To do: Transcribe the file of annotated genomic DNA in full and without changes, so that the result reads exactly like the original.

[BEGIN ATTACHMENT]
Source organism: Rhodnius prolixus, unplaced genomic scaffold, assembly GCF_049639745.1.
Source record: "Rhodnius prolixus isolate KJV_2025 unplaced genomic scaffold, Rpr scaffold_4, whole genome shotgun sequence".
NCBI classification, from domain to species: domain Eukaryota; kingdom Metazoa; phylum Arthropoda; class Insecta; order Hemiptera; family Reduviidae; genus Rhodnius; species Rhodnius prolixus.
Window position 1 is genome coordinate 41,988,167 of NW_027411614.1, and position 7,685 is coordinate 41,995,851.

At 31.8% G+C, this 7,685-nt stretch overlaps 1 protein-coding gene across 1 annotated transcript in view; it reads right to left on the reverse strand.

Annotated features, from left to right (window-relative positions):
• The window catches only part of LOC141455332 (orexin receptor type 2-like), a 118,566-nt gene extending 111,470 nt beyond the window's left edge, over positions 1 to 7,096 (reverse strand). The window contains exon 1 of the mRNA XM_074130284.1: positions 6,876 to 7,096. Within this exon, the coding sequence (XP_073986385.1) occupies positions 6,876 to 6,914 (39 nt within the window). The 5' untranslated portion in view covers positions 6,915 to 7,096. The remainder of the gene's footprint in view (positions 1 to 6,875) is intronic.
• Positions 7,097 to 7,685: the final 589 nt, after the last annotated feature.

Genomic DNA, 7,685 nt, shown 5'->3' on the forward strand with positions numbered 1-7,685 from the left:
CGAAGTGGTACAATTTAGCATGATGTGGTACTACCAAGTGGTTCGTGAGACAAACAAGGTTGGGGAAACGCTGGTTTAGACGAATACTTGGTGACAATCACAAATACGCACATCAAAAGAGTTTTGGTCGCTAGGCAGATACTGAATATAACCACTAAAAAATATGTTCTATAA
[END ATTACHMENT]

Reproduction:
Source organism: Rhodnius prolixus, unplaced genomic scaffold, assembly GCF_049639745.1.
Source record: "Rhodnius prolixus isolate KJV_2025 unplaced genomic scaffold, Rpr scaffold_4, whole genome shotgun sequence".
NCBI classification, from domain to species: domain Eukaryota; kingdom Metazoa; phylum Arthropoda; class Insecta; order Hemiptera; family Reduviidae; genus Rhodnius; species Rhodnius prolixus.
Window position 1 is genome coordinate 41,988,167 of NW_027411614.1, and position 7,685 is coordinate 41,995,851.

At 31.8% G+C, this 7,685-nt stretch overlaps 1 protein-coding gene across 1 annotated transcript in view; it reads right to left on the reverse strand.

Annotated features, from left to right (window-relative positions):
• The window catches only part of LOC141455332 (orexin receptor type 2-like), a 118,566-nt gene extending 111,470 nt beyond the window's left edge, over positions 1 to 7,096 (reverse strand). The window contains exon 1 of the mRNA XM_074130284.1: positions 6,876 to 7,096. Within this exon, the coding sequence (XP_073986385.1) occupies positions 6,876 to 6,914 (39 nt within the window). The 5' untranslated portion in view covers positions 6,915 to 7,096. The remainder of the gene's footprint in view (positions 1 to 6,875) is intronic.
• Positions 7,097 to 7,685: the final 589 nt, after the last annotated feature.

Genomic DNA, 7,685 nt, shown 5'->3' on the forward strand with positions numbered 1-7,685 from the left:
CGAAGTGGTACAATTTAGCATGATGTGGTACTACCAAGTGGTTCGTGAGACAAACAAGGTTGGGGAAACGCTGGTTTAGACGAATACTTGGTGACAATCACAAATACGCACATCAAAAGAGTTTTGGTCGCTAGGCAGATACTGAATATAACCACTAAAAAATATGTTCTATAA